This handout image obtained on July 30, 2021, courtesy of the US Department of Justice, shows oil tanker M/T Courageous docked in an undisclosed location and date. (US DEPARTMENT OF JUSTICE / AFP)
WASHINGTON - The US Justice Department on Friday announced the seizure of a 2,734-ton tanker it said was owned and operated by a Singaporean national and used to make shipments of petroleum products to the Democratic People’s Republic of Korea in violation of international sanctions.
In a statement, the DoJ said the M/T Courageous was seized by Cambodian authorities in March 2020 in accordance with a US warrant, having been used to transfer oil products to DPRK vessels and to make direct shipments to the DPRK port of Nampo.
The DPRK is the subject of United Nations and other international sanctions over its nuclear weapons and ballistic missile programs. The sanctions restrict its imports of oil and other items
"Criminal charges of conspiracy to evade economic sanctions on the DPRK and money laundering conspiracy are pending against the alleged owner and operator of the Courageous, Kwek Kee Seng, a Singaporean national who remains at large," it said.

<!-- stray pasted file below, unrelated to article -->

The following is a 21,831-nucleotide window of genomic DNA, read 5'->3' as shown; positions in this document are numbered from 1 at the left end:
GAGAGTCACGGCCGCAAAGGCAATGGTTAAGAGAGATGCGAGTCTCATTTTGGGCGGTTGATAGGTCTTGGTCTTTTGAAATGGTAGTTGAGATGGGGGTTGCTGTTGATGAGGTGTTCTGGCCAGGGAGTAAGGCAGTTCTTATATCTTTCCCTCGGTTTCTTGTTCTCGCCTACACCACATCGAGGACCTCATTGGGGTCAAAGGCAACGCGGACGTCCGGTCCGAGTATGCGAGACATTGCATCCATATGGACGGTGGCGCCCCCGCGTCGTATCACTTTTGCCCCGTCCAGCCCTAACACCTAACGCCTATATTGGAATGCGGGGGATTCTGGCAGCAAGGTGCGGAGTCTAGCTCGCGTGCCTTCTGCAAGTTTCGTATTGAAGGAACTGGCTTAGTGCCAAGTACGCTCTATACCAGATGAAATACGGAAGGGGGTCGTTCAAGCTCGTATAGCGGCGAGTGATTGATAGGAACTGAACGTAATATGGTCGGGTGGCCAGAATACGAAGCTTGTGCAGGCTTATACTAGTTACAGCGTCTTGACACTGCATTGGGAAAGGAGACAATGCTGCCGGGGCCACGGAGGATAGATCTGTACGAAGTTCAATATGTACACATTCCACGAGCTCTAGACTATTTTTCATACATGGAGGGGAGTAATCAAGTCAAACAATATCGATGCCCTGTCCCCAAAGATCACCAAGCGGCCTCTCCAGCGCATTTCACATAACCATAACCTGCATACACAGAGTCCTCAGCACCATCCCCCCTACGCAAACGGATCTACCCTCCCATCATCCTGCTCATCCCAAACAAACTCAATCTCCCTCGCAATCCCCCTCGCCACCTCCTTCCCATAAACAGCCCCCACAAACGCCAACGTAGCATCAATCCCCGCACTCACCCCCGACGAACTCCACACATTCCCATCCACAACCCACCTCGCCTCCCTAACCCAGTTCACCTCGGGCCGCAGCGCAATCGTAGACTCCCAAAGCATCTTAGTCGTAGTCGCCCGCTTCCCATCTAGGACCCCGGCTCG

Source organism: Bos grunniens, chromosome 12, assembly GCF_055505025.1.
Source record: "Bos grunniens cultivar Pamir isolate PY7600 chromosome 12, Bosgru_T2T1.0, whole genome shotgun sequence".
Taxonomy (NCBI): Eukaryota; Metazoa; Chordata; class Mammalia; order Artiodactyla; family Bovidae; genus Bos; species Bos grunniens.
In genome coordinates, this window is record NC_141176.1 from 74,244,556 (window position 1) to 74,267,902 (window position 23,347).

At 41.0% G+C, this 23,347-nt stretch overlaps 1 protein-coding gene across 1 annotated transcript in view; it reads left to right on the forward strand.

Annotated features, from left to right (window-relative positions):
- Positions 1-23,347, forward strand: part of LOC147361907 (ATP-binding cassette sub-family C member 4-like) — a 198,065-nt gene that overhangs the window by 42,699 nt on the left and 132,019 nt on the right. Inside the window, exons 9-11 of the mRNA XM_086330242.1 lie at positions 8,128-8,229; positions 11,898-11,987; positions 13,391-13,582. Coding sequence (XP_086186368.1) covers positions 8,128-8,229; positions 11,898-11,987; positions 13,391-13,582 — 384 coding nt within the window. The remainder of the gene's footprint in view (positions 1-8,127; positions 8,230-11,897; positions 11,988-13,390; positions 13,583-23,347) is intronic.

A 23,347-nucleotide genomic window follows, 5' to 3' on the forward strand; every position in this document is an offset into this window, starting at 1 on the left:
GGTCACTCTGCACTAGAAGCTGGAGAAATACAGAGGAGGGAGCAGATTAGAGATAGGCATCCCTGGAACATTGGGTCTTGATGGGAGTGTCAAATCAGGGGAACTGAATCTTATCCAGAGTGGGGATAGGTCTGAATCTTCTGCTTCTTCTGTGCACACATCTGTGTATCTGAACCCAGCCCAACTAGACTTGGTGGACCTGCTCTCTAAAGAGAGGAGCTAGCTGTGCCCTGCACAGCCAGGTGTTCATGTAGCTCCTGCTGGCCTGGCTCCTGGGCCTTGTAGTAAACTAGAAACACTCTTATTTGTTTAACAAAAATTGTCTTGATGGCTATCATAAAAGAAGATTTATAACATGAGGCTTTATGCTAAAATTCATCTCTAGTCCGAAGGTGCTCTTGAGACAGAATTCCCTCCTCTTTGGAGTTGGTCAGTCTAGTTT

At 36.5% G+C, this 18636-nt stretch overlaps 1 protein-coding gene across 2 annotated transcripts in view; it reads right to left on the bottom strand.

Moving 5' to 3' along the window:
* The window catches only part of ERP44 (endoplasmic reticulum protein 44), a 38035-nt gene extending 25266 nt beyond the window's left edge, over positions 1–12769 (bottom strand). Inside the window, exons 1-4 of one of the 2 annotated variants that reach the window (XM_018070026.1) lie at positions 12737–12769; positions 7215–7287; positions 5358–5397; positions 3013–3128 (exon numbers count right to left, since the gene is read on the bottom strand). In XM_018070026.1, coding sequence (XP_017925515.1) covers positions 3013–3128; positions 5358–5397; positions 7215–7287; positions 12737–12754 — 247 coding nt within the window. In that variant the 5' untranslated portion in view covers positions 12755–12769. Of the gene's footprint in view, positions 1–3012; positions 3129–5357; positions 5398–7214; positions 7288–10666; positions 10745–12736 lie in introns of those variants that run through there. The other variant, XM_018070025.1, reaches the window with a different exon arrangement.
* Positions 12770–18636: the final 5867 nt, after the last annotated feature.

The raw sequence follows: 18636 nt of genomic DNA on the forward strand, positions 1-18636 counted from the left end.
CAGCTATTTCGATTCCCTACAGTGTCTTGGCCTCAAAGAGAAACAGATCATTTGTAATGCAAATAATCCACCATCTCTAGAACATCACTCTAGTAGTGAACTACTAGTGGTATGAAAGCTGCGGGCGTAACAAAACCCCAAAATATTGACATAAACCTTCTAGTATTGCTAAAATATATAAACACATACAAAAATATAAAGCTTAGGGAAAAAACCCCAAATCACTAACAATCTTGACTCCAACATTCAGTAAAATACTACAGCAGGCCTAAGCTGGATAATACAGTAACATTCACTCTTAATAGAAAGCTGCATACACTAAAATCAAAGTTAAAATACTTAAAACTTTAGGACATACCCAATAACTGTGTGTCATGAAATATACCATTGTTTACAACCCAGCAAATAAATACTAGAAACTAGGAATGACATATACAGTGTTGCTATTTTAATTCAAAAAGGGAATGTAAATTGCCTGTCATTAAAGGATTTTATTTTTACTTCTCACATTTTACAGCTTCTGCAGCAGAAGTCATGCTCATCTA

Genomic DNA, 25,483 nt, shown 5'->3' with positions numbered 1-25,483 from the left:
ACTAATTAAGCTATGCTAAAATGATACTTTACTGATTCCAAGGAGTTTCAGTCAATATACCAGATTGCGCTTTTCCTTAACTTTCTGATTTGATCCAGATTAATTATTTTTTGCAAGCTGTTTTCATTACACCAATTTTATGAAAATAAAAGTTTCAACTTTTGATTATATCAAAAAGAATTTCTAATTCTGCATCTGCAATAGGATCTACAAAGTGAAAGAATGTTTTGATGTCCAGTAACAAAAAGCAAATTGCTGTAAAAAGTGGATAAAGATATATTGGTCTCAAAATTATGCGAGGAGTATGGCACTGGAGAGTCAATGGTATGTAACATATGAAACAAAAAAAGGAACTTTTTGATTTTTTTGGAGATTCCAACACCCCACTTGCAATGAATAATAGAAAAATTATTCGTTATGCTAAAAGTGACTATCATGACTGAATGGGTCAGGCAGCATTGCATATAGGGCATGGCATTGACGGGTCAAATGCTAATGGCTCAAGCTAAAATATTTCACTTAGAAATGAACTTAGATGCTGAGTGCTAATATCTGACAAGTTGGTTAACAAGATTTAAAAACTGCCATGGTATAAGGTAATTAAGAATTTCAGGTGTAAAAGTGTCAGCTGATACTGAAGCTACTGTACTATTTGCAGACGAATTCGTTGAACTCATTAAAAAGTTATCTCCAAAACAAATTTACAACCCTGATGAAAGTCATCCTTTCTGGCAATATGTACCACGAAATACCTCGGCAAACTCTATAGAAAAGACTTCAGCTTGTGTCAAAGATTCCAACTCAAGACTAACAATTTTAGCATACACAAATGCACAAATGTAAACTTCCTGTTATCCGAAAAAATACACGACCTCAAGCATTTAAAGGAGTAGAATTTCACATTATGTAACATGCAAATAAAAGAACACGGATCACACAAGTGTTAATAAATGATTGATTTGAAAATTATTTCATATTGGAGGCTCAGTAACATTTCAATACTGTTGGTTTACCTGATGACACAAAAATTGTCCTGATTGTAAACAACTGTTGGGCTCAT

The statement did not say why the charges against Kwek had not yet been brought more than a year after the ship was seized but added that a New York federal court had entered a judgment of forfeiture regarding the vessel on Friday.
The DPRK is the subject of United Nations and other international sanctions over its nuclear weapons and ballistic missile programs. The sanctions restrict its imports of oil and other items.
The DOJ statement charged that over a four-month period between August and December 2019 the M/T Courageous illicitly stopped transmitting information of its location and during this time satellite imagery showed it transferring more than US$1.5 million worth of oil to a DPRK ship, the Saebyol.
According to the statement, payments to purchase the Courageous and the oil were made using US dollars through unwitting US banks, in violation of US law and UN resolutions.
"Kwek and his co-conspirators overseas sought to conceal these sanctions-evading transactions by, among other things, using front companies to disguise the nature of the transactions," it said.
It did not name any co-conspirators.
The DPRK has rebuffed US calls for a return to negotiations over its weapons programs and has long sought a lifting of sanctions hobbling its economy.
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